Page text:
Last week Middle-earth: Shadow of Mordor was released for Linux after this AAA game premiered for Windows last year. Following its release I ran some Shadow of Mordor Linux benchmarks (and part two). Today are results on the same system when comparing the performance of this game under Ubuntu 15.04 to that of Windows 10 x64 Pro.
While I didn't plan to do a Windows vs. Linux comparison of Shadow of Mordor nor any other tests until if/when Feral Interactive Games is able to provide some command-line switches for automating the game benchmark on Linux, thanks to a number of kind Phoronix readers providing PayPal tips to continue running the benchmark manually outside of the Phoronix Test Suite, I spent the past few days running complementary Windows 10 benchmarks for this demanding game.
The same Core i7 5960X + Gigabute X99-UD4-CF + 4 x 4GB DDR4 memory + 240GB OCZ Vertex 3 system was used for all of the benchmarking under both Ubuntu 15.04 x86_64 and Windows 10 Pro x64. Under Linux the NVIDIA 352.21 driver was used while under Windows 10 was NVIDIA's 353.62 driver.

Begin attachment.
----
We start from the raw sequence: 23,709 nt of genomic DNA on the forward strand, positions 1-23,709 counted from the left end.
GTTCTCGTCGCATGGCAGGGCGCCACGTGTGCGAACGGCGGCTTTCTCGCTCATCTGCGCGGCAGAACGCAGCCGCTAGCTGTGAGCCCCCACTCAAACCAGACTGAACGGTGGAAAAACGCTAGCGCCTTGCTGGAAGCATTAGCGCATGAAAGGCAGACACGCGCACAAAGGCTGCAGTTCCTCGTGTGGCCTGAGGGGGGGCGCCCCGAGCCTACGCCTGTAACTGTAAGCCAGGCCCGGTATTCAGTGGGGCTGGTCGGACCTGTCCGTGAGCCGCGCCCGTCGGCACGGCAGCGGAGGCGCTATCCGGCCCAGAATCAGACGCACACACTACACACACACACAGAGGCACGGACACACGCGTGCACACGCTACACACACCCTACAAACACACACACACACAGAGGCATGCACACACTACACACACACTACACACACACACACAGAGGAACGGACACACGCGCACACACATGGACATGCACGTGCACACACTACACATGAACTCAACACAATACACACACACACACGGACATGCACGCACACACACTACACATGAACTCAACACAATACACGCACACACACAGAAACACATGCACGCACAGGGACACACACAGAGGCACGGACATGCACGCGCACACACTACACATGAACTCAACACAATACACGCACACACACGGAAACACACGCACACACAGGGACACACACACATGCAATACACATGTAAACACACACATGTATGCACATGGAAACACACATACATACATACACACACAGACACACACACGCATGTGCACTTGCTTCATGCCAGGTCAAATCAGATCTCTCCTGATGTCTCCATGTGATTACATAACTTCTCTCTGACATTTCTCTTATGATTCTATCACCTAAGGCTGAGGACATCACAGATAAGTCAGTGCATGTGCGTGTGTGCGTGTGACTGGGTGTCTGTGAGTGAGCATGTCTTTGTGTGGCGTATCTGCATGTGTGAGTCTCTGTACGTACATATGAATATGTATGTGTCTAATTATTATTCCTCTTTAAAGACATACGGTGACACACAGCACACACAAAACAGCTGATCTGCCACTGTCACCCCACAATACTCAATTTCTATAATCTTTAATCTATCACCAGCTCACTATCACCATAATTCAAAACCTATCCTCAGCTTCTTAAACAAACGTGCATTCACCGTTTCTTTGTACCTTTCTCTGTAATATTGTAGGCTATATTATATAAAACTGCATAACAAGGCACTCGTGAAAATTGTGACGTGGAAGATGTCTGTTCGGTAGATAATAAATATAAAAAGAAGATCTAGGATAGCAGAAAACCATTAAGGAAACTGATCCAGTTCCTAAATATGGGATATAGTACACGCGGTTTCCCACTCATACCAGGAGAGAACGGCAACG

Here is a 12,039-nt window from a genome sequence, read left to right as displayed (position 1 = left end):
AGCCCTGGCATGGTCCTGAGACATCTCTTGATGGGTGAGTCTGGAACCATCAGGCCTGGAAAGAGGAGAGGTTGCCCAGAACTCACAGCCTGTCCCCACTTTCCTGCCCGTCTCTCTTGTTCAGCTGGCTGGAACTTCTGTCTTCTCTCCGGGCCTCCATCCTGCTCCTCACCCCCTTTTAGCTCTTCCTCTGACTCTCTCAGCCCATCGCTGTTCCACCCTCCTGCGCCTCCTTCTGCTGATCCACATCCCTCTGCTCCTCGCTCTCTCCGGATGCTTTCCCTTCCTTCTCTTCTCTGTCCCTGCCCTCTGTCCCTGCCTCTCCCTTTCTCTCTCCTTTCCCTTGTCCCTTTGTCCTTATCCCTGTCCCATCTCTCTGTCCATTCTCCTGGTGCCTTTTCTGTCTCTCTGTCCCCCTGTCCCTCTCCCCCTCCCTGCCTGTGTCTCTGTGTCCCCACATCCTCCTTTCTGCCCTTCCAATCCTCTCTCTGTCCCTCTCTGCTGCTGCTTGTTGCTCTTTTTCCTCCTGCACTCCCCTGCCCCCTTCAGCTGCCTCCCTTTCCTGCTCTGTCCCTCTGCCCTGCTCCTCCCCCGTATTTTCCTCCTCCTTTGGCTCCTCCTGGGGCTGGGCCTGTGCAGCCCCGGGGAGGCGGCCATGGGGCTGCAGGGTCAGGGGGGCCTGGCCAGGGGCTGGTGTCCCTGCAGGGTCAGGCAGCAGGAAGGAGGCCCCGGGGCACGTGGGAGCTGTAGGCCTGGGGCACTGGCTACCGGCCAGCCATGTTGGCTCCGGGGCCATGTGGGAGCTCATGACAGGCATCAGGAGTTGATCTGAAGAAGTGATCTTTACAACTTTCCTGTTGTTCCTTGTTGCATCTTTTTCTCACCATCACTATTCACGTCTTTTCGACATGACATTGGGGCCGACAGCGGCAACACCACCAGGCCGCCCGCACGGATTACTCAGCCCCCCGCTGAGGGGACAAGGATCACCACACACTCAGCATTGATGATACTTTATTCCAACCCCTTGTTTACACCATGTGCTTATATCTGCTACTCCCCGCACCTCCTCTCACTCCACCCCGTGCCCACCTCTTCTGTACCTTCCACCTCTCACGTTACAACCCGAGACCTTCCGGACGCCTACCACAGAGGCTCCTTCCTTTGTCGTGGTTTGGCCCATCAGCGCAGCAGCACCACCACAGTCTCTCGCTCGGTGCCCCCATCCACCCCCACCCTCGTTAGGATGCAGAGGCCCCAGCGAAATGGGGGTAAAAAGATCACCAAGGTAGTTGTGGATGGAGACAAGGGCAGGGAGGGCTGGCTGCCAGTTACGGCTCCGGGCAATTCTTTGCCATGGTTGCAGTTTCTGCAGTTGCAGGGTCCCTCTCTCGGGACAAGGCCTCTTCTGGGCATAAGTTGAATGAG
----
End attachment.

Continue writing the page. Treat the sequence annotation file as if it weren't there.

Only NVIDIA graphics cards were tested for this cross-OS comparison given that the AMD Catalyst Linux driver is a wreck with Shadow of Mordor. See the information in my original article about the current Catalyst Linux driver rendering issues, warnings, and horrific performance when using the AMD Catalyst driver for this newest AAA Linux game. The NVIDIA driver meanwhile runs fine. The open-source Linux drivers aren't yet compatible with this game due to needing a minimum OpenGL level of 4.3.
The NVIDIA graphics cards used for this Ubuntu 15.04 vs. Windows 10 comparison for Middle-earth: Shadow of Mordor were a GeForce GTX 750, GTX 760, GTX 780 Ti, GTX 980 Ti, and GTX TITAN X. The game was tested at 1920 x 1080 and 3840 x 2160 with low, high, and ultra graphical quality settings as exposed through the in-game menu. On the following pages are these first Windows 10 vs. Linux benchmarks for this exciting game powered by the LithTech Jupiter EX engine. Feral Games' port of Shadow of Mordor to Linux is native and not relying upon Wine or any wrapper-layers (e.g. eON) for compatibility.